Copyright

Denatured Enzyme: Definition & Overview

An error occurred trying to load this video.

Try refreshing the page, or contact customer support.

Coming up next: Enzyme Inhibitor: Definition & Examples

You're on a roll. Keep up the good work!

Take Quiz Watch Next Lesson
 Replay
Your next lesson will play in 10 seconds
  • 0:00 Defining Enzymes
  • 0:45 Catalyzing Reactions
  • 2:40 Conformation
  • 5:50 Lesson Summary
Add to Add to Add to

Want to watch this again later?

Log in or sign up to add this lesson to a Custom Course.

Login or Sign up

Timeline
Autoplay
Autoplay
Create an account to start this course today
Try it free for 5 days!
Create An Account

Recommended Lessons and Courses for You

Lesson Transcript
Instructor: Darla Reed

Darla has taught undergraduate Enzyme Kinetics and has a doctorate in Basic Medical Science

In this lesson, you'll learn the definition of an enzyme, as well as about the important role enzymes play in chemical reactions. You'll also learn about the different chemical factors that can cause an enzyme to become denatured.

Defining Enzymes

Do you know what happens to those non-microwave-safe plastic containers when you accidentally put them in the microwave? They melt and produce a messy glob of plastic that's no longer useful as a container. Well, think of a denatured enzyme as that sad looking glob of microwaved plastic.

So what exactly is an enzyme? Let's start with basics. All living things are made up of elements (like oxygen and hydrogen). Elements make up chemical groups or molecules (such as water- H2O). In cells, these chemical groups or molecules can form amino acids. These amino acids join to form 3-dimensional structures called proteins. Enzymes are proteins that catalyze chemical reactions.

Catalyze Reactions

What does it mean to catalyze chemical reactions? If you take an ice cube out of the freezer it will eventually melt over time and turn into water. Is there a way to make it melt faster? Yes! By putting it in a pot and turning on the stove. Chemical reactions involve substrates (or substances, like the ice cube) and products (like the water). Enzymes help turn substrates into products faster than if the latter were left to form over time; they catalyze, or increase the rate of a chemical the reaction.

In our ice cube example, the stove, acting as an enzyme, made the ice cube melt and turn into water a lot faster than if it had just been allowed to sit on the kitchen counter. During the reaction, the stove remained unchanged- it's still a stove. Enzymes also remained unchanged when they catalyze chemical reactions.

So how do enzymes catalyze chemical reactions? Well, all proteins are composed of elements that interact. The structure of these proteins is the result of these interactions. Elements can interact in several ways, including hydrogen bonds (where hydrogen is attracted to another element), ionic bonds (when positives and negatives are attracted to each other), covalent bonds (where atoms share electrons) and van der Waals forces (where bonds and forces give the protein a 3-dimensional shape called a conformation.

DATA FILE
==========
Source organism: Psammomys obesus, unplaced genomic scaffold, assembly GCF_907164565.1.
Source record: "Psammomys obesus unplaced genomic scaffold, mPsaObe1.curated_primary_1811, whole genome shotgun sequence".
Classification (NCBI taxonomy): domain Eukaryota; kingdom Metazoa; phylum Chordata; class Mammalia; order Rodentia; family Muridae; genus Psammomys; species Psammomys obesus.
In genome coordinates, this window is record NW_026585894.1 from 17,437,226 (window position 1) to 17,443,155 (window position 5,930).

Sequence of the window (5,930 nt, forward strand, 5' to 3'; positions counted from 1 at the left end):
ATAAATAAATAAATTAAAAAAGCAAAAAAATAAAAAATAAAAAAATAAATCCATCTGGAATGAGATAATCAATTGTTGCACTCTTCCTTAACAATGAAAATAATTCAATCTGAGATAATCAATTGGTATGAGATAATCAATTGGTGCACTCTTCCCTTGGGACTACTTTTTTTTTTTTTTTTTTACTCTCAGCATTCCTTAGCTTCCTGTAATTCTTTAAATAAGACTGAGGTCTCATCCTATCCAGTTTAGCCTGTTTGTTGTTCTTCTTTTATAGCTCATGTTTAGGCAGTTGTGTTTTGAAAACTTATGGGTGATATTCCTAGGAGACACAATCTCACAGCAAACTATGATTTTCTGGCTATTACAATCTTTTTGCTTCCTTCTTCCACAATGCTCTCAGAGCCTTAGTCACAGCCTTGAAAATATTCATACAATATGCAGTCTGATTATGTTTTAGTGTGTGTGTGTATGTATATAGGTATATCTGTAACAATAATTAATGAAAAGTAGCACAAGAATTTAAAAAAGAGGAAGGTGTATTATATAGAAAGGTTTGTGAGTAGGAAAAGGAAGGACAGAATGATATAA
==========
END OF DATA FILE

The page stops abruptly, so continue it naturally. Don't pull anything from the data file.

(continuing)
Enzymes have a specific conformation that leaves one part open to bind to the substrate. This open part is called the active site. The active site binds the substrate and helps turn it into product. The conformation of a protein is important when determining what substrate it will bind and how strongly it will bind it. Anything that affects the interaction of the elements (such as the bonds and forces that give the enzyme its 3-dimensional form) will alter the activity (or function) of the enzyme.

Conformation

There are several factors that can control the conformation of an enzyme and its active site, including temperature, pH, chemical environments, and chemical solutions. Let's start with temperature.

Temperature

When the temperature increases, molecules move around faster. This increases the chances an enzyme will meet a substrate and start a chemical reaction that turns the substrate into a product. Enzymes function most efficiently at an optimal temperature or preferred temperature.

To unlock this lesson you must be a Study.com Member.
Create your account

Register for a free trial

Are you a student or a teacher?
I am a teacher

Unlock Your Education

See for yourself why 30 million people use Study.com

Become a Study.com member and start learning now.
Become a Member  Back

Earning College Credit

Did you know… We have over 160 college courses that prepare you to earn credit by exam that is accepted by over 2,000 colleges and universities. You can test out of the first two years of college and save thousands off your degree. Anyone can earn credit-by-exam regardless of age or education level.

To learn more, visit our Earning Credit Page

Transferring credit to the school of your choice

Not sure what college you want to attend yet? Study.com has thousands of articles about every imaginable degree, area of study and career path that can help you find the school that's right for you.

Create an account to start this course today
Try it free for 5 days!
Create An Account
Support